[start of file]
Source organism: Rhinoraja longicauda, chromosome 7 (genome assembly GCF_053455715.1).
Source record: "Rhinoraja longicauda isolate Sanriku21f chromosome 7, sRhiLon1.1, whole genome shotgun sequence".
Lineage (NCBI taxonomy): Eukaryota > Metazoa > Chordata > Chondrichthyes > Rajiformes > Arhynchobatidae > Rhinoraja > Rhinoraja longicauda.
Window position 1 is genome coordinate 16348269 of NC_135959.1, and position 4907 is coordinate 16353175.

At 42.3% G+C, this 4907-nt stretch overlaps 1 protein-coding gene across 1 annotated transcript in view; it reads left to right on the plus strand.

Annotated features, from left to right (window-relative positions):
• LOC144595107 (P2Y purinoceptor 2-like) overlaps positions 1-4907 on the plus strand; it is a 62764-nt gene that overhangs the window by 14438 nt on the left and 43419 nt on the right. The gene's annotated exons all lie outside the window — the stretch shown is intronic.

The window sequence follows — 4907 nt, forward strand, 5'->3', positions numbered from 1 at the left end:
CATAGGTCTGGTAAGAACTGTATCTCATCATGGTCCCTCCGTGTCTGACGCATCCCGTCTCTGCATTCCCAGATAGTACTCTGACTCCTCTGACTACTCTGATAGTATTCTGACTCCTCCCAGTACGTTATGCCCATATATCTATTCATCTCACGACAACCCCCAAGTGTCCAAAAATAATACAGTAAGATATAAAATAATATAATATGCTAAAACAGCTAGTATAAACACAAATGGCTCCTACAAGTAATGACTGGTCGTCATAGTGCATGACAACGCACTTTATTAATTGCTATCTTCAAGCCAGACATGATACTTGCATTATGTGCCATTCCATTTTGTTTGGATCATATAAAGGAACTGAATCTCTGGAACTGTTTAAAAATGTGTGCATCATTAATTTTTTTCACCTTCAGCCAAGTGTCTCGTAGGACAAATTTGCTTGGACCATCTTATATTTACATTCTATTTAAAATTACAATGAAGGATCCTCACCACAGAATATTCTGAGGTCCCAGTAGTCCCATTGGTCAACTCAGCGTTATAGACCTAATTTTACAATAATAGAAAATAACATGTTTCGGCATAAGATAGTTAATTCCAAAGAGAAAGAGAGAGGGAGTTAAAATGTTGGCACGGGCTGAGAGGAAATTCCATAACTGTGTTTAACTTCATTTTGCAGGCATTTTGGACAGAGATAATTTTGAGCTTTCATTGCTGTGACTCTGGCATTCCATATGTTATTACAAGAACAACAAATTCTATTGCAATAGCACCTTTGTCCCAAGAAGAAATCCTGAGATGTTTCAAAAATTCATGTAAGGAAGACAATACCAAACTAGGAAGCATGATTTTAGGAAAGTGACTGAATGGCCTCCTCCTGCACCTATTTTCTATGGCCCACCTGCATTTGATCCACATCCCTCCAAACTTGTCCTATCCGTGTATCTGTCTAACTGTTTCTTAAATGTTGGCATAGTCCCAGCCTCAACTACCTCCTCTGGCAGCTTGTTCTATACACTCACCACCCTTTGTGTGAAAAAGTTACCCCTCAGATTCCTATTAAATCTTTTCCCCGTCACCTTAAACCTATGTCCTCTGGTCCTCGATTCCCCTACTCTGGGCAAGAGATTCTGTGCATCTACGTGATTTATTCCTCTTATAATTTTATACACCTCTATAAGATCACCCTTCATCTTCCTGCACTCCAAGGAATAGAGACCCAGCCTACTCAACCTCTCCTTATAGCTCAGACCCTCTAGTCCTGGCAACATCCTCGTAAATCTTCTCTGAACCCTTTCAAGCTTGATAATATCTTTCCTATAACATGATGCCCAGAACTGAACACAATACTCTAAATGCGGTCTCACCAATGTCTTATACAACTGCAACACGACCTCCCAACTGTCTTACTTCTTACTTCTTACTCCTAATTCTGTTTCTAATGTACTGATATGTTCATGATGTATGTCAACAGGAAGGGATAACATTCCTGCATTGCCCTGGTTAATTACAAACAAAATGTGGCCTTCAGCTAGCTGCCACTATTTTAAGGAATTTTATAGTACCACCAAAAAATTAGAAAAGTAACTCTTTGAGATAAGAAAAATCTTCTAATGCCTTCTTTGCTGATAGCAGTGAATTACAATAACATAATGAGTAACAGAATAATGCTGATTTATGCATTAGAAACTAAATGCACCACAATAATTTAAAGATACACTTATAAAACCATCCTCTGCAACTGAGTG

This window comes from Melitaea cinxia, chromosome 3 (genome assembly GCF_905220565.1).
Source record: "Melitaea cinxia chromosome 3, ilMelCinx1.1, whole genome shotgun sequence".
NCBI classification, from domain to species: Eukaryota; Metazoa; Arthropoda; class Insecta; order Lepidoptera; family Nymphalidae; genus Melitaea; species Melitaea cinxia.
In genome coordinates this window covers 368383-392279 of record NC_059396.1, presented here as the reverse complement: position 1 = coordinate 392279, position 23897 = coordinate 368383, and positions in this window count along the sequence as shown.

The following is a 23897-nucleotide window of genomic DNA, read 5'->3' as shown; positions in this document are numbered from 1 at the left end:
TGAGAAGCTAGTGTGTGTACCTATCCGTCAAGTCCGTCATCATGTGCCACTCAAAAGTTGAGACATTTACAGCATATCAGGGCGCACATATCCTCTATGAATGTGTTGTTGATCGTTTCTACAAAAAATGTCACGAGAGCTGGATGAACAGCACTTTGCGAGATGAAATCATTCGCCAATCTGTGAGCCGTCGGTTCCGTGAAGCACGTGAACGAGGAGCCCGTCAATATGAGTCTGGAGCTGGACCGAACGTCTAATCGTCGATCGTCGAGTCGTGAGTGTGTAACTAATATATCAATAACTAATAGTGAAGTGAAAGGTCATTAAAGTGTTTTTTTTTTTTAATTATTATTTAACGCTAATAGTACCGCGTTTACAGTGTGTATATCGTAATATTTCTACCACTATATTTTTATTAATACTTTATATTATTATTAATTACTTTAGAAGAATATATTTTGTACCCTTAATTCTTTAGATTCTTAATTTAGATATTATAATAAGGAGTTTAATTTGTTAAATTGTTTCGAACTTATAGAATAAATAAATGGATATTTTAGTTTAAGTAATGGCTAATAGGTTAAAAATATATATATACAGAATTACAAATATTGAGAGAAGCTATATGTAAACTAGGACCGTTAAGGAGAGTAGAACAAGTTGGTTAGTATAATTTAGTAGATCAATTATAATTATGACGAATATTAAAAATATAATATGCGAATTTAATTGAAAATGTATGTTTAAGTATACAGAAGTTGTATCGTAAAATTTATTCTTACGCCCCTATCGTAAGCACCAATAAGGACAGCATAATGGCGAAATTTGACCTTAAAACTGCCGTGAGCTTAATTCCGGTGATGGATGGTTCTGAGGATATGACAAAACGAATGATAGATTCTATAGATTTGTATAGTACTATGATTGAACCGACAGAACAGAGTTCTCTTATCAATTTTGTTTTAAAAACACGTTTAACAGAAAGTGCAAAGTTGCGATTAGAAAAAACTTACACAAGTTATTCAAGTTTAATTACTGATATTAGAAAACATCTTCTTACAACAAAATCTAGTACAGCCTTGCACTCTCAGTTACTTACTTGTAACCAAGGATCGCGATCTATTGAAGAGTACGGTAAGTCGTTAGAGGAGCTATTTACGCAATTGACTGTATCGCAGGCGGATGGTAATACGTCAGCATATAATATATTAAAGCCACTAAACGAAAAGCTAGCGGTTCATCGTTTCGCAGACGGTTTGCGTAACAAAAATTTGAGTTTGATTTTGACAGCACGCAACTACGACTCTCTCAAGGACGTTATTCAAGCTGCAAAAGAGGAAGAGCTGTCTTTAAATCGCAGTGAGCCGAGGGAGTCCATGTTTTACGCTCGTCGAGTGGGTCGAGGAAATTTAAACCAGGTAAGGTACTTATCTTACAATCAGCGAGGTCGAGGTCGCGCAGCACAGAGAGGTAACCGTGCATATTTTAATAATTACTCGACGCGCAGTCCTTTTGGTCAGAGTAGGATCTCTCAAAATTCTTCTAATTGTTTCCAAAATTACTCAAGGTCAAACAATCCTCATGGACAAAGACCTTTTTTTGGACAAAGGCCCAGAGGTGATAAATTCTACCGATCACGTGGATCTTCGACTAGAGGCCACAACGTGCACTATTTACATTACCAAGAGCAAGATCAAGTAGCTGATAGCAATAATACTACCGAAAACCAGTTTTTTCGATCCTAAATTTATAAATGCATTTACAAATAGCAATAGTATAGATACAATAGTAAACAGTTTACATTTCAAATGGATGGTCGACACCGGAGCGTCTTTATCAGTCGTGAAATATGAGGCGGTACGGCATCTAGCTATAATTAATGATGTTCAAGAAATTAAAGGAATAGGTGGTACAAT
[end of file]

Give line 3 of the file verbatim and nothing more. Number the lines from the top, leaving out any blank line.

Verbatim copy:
Lineage (NCBI taxonomy): Eukaryota > Metazoa > Chordata > Chondrichthyes > Rajiformes > Arhynchobatidae > Rhinoraja > Rhinoraja longicauda.